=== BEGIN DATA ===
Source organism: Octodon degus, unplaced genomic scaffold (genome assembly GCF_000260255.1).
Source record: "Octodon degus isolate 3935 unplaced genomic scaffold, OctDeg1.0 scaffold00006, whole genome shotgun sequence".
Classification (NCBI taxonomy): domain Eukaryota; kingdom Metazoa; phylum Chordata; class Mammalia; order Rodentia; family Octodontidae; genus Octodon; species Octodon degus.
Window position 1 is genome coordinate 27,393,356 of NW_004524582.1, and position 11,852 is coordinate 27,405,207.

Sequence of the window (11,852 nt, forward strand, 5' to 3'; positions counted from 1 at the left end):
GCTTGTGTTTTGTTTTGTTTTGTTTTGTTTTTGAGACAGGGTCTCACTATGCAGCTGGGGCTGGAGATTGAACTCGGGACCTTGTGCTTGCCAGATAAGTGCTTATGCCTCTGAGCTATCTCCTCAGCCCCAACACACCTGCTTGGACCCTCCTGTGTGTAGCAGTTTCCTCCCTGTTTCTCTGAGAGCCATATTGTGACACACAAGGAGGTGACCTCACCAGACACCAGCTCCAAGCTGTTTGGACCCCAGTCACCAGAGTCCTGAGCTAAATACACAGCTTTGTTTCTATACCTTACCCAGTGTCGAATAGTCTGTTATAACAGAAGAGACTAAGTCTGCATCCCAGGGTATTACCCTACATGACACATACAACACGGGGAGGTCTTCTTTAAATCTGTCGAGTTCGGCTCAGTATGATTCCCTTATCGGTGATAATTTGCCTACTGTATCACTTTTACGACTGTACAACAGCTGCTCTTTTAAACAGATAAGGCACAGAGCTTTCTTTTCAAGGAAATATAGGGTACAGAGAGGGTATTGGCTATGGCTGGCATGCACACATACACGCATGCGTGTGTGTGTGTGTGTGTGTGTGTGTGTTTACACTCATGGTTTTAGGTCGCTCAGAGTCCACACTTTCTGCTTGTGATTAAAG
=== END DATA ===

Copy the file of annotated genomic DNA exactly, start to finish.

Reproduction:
Source organism: Octodon degus, unplaced genomic scaffold (genome assembly GCF_000260255.1).
Source record: "Octodon degus isolate 3935 unplaced genomic scaffold, OctDeg1.0 scaffold00006, whole genome shotgun sequence".
Classification (NCBI taxonomy): domain Eukaryota; kingdom Metazoa; phylum Chordata; class Mammalia; order Rodentia; family Octodontidae; genus Octodon; species Octodon degus.
Window position 1 is genome coordinate 27,393,356 of NW_004524582.1, and position 11,852 is coordinate 27,405,207.

Sequence of the window (11,852 nt, forward strand, 5' to 3'; positions counted from 1 at the left end):
GCTTGTGTTTTGTTTTGTTTTGTTTTGTTTTTGAGACAGGGTCTCACTATGCAGCTGGGGCTGGAGATTGAACTCGGGACCTTGTGCTTGCCAGATAAGTGCTTATGCCTCTGAGCTATCTCCTCAGCCCCAACACACCTGCTTGGACCCTCCTGTGTGTAGCAGTTTCCTCCCTGTTTCTCTGAGAGCCATATTGTGACACACAAGGAGGTGACCTCACCAGACACCAGCTCCAAGCTGTTTGGACCCCAGTCACCAGAGTCCTGAGCTAAATACACAGCTTTGTTTCTATACCTTACCCAGTGTCGAATAGTCTGTTATAACAGAAGAGACTAAGTCTGCATCCCAGGGTATTACCCTACATGACACATACAACACGGGGAGGTCTTCTTTAAATCTGTCGAGTTCGGCTCAGTATGATTCCCTTATCGGTGATAATTTGCCTACTGTATCACTTTTACGACTGTACAACAGCTGCTCTTTTAAACAGATAAGGCACAGAGCTTTCTTTTCAAGGAAATATAGGGTACAGAGAGGGTATTGGCTATGGCTGGCATGCACACATACACGCATGCGTGTGTGTGTGTGTGTGTGTGTGTGTGTTTACACTCATGGTTTTAGGTCGCTCAGAGTCCACACTTTCTGCTTGTGATTAAAG